More recently, Cornell University researchers have started to explore biological controls as economically and environmentally viable options. One contender is a genus of leaf beetle that includes the common water lily beetle. Lab and field studies are looking into its suitability before the U.S. Department of Agriculture’s Animal and Plant Health Inspection Service can even consider a permit for release.
To avoid compounding the impacts of the water chestnut’s natural drifting tendencies, applying the state’s principles of prevention is crucial, too. The five-step DEC process — check, clean, drain, dry and disinfect — is designed to maximize aquatic invasive species risk management.
The procedure asks recreationists to check for and clean any visible mud, plants, fish or animals before transporting equipment to and from a boat launch. The DEC recommends fish and animals be returned to the body of water in which they were found and a regional DEC office or conservation organization be notified; transporting invasive aquatic species to another body of water is prohibited in New York. In fact, state law prohibits the launching of watercraft with any visible invasive species on or in the craft, unless a boater has been issued a special permit.
For mud and plants, the DEC recommends materials be discarded in an upland area near the launch or in an invasive species disposal station. Some north country launches have such stations, and others have decontamination stations boaters can use to wash their canoes, kayaks and large crafts. North country launches with decontamination stations are set up in Colton, Star Lake, Indian Lake and Long Lake.
Draining requires all water-holding compartments to be emptied, including ballast tanks and bilge areas, as well as live wells when possible. After drying everything that can reasonably be dried, boaters are encouraged to disinfect any equipment — ropes and nets, for example — that cannot be fully dried before reuse.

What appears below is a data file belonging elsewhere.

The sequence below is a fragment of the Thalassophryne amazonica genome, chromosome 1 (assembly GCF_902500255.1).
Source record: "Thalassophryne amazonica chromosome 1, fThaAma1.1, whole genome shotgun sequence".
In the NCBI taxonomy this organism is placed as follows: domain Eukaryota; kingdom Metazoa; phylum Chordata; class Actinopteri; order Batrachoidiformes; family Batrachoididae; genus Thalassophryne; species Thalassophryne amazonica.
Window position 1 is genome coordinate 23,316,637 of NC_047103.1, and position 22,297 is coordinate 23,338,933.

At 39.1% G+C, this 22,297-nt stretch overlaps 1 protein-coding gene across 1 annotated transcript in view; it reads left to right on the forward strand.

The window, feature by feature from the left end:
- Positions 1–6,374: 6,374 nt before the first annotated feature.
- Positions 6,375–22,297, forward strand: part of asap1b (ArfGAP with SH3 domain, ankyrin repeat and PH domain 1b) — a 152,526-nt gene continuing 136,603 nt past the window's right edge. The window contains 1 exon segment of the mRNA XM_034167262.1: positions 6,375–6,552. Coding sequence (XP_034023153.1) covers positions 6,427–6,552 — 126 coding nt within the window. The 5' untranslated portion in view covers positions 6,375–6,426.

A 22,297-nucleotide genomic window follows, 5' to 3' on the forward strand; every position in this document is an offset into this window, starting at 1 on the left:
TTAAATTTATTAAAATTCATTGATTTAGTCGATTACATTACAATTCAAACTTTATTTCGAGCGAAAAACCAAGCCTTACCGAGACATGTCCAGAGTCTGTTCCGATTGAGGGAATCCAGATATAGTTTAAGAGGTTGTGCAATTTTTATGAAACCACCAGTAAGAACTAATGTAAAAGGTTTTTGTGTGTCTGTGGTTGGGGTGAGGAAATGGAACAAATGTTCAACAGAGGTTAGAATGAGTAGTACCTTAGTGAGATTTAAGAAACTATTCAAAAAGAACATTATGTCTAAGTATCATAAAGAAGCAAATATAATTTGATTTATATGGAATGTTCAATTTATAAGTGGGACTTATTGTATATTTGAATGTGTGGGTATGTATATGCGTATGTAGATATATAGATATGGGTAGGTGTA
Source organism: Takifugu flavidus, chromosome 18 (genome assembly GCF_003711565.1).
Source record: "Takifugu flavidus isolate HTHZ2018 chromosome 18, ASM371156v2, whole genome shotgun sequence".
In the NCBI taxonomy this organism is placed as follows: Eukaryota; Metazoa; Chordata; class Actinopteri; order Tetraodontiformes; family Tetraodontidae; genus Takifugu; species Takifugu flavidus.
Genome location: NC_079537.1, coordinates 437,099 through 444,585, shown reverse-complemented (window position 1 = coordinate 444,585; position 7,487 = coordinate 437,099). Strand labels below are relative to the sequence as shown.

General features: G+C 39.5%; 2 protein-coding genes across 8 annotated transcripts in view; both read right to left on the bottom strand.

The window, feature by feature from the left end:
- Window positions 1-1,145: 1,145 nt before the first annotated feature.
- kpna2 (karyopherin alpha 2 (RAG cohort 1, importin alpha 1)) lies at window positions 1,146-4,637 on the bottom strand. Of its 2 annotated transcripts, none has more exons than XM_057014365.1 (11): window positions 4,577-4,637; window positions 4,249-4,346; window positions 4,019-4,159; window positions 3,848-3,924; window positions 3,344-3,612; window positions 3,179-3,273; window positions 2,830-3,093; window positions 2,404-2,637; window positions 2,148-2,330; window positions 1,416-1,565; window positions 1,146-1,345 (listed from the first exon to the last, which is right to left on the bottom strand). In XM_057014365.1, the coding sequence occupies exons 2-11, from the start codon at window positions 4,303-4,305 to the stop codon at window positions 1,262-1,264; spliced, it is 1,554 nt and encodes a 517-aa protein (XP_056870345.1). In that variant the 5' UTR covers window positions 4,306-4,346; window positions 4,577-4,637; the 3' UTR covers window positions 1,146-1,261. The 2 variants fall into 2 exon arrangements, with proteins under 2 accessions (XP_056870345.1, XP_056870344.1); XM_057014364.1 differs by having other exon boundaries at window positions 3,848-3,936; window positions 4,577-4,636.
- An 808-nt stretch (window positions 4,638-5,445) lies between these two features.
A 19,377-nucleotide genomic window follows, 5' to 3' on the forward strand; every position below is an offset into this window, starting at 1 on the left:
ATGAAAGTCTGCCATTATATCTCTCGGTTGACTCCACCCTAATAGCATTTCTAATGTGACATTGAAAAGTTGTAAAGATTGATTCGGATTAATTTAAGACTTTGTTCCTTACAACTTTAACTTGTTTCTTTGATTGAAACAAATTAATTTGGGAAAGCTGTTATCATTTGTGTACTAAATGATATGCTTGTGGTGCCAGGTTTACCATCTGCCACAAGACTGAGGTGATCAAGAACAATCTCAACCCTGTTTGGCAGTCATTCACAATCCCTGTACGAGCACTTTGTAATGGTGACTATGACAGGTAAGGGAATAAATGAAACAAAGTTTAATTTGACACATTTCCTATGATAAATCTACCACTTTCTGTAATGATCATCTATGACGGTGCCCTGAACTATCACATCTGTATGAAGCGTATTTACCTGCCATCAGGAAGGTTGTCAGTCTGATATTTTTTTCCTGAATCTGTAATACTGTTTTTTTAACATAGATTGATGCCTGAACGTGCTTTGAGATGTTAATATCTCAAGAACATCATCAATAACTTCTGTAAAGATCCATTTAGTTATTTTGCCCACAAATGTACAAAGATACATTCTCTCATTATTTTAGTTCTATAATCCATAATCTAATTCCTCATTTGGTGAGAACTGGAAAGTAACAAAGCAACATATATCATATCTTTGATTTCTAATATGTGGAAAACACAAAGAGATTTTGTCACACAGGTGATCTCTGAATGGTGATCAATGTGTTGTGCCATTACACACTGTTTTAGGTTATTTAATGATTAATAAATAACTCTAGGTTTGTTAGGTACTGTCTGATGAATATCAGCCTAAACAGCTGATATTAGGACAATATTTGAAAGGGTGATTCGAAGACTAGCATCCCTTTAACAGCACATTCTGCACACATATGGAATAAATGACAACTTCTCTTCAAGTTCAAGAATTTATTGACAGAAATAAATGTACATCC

To contribute to the monitoring work for any invasive species, you can download iMapInvasives. The free app uses a mobile device’s camera and GPS capabilities, so it can collect information on a sighting even without a cellular connection. In New York, the Natural Heritage Program manages iMapInvasives. Suspected sightings can also be reported directly to a regional PRISM.
SLELO PRISM is hosting two water chestnut pulls this week to remove plants and survey their abundance. Bring a canoe or kayak to the Heuvelton Boat Launch at 9 a.m. Thursday, and Ms. Pistolese will lead volunteers along the Oswegatchie River downstream to Eel Weir State Park until about 1 p.m.
SLELO PRISM and Save the River staff are partnering to handle Guffin Creek from 9 a.m. to noon. Boaters will launch at Guffin Bay from Old Moffatt Road between the villages of Chaumont and Dexter.
Advanced registration is requested and can be completed on the events page of the SLELO PRISM website.